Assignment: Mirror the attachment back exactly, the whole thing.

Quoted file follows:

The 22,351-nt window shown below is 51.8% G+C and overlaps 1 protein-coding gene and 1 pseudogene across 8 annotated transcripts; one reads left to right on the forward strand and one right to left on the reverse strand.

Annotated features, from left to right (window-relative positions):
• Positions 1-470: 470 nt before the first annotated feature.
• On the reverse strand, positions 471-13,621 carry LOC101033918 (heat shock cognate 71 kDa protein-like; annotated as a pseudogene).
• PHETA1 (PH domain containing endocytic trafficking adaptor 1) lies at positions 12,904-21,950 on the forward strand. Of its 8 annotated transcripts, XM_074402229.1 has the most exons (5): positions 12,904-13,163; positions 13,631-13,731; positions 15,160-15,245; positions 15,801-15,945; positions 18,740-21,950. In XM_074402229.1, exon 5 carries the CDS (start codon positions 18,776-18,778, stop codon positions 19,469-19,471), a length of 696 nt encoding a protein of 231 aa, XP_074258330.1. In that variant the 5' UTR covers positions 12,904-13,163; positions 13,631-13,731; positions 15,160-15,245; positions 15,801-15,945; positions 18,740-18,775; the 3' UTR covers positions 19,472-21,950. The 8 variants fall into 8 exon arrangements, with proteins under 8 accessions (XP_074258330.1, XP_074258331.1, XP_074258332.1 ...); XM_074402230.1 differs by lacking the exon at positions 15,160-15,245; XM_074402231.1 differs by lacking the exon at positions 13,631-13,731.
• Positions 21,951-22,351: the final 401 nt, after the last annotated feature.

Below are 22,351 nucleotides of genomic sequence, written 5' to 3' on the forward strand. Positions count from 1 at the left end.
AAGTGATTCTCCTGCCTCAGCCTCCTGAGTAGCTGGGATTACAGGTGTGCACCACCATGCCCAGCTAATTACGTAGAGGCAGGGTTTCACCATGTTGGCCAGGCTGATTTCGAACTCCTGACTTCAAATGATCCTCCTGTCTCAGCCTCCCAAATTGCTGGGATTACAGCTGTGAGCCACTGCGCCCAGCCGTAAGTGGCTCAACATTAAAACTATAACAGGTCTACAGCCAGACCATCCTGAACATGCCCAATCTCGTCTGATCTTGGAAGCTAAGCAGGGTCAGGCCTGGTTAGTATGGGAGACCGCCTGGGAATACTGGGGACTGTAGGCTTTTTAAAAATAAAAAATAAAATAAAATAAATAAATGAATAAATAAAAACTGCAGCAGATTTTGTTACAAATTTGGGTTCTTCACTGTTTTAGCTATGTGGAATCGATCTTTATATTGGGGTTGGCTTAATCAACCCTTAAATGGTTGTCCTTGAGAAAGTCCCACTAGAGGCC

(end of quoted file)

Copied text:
The 22,351-nt window shown below is 51.8% G+C and overlaps 1 protein-coding gene and 1 pseudogene across 8 annotated transcripts; one reads left to right on the forward strand and one right to left on the reverse strand.

Annotated features, from left to right (window-relative positions):
• Positions 1-470: 470 nt before the first annotated feature.
• On the reverse strand, positions 471-13,621 carry LOC101033918 (heat shock cognate 71 kDa protein-like; annotated as a pseudogene).
• PHETA1 (PH domain containing endocytic trafficking adaptor 1) lies at positions 12,904-21,950 on the forward strand. Of its 8 annotated transcripts, XM_074402229.1 has the most exons (5): positions 12,904-13,163; positions 13,631-13,731; positions 15,160-15,245; positions 15,801-15,945; positions 18,740-21,950. In XM_074402229.1, exon 5 carries the CDS (start codon positions 18,776-18,778, stop codon positions 19,469-19,471), a length of 696 nt encoding a protein of 231 aa, XP_074258330.1. In that variant the 5' UTR covers positions 12,904-13,163; positions 13,631-13,731; positions 15,160-15,245; positions 15,801-15,945; positions 18,740-18,775; the 3' UTR covers positions 19,472-21,950. The 8 variants fall into 8 exon arrangements, with proteins under 8 accessions (XP_074258330.1, XP_074258331.1, XP_074258332.1 ...); XM_074402230.1 differs by lacking the exon at positions 15,160-15,245; XM_074402231.1 differs by lacking the exon at positions 13,631-13,731.
• Positions 21,951-22,351: the final 401 nt, after the last annotated feature.

Below are 22,351 nucleotides of genomic sequence, written 5' to 3' on the forward strand. Positions count from 1 at the left end.
AAGTGATTCTCCTGCCTCAGCCTCCTGAGTAGCTGGGATTACAGGTGTGCACCACCATGCCCAGCTAATTACGTAGAGGCAGGGTTTCACCATGTTGGCCAGGCTGATTTCGAACTCCTGACTTCAAATGATCCTCCTGTCTCAGCCTCCCAAATTGCTGGGATTACAGCTGTGAGCCACTGCGCCCAGCCGTAAGTGGCTCAACATTAAAACTATAACAGGTCTACAGCCAGACCATCCTGAACATGCCCAATCTCGTCTGATCTTGGAAGCTAAGCAGGGTCAGGCCTGGTTAGTATGGGAGACCGCCTGGGAATACTGGGGACTGTAGGCTTTTTAAAAATAAAAAATAAAATAAAATAAATAAATGAATAAATAAAAACTGCAGCAGATTTTGTTACAAATTTGGGTTCTTCACTGTTTTAGCTATGTGGAATCGATCTTTATATTGGGGTTGGCTTAATCAACCCTTAAATGGTTGTCCTTGAGAAAGTCCCACTAGAGGCC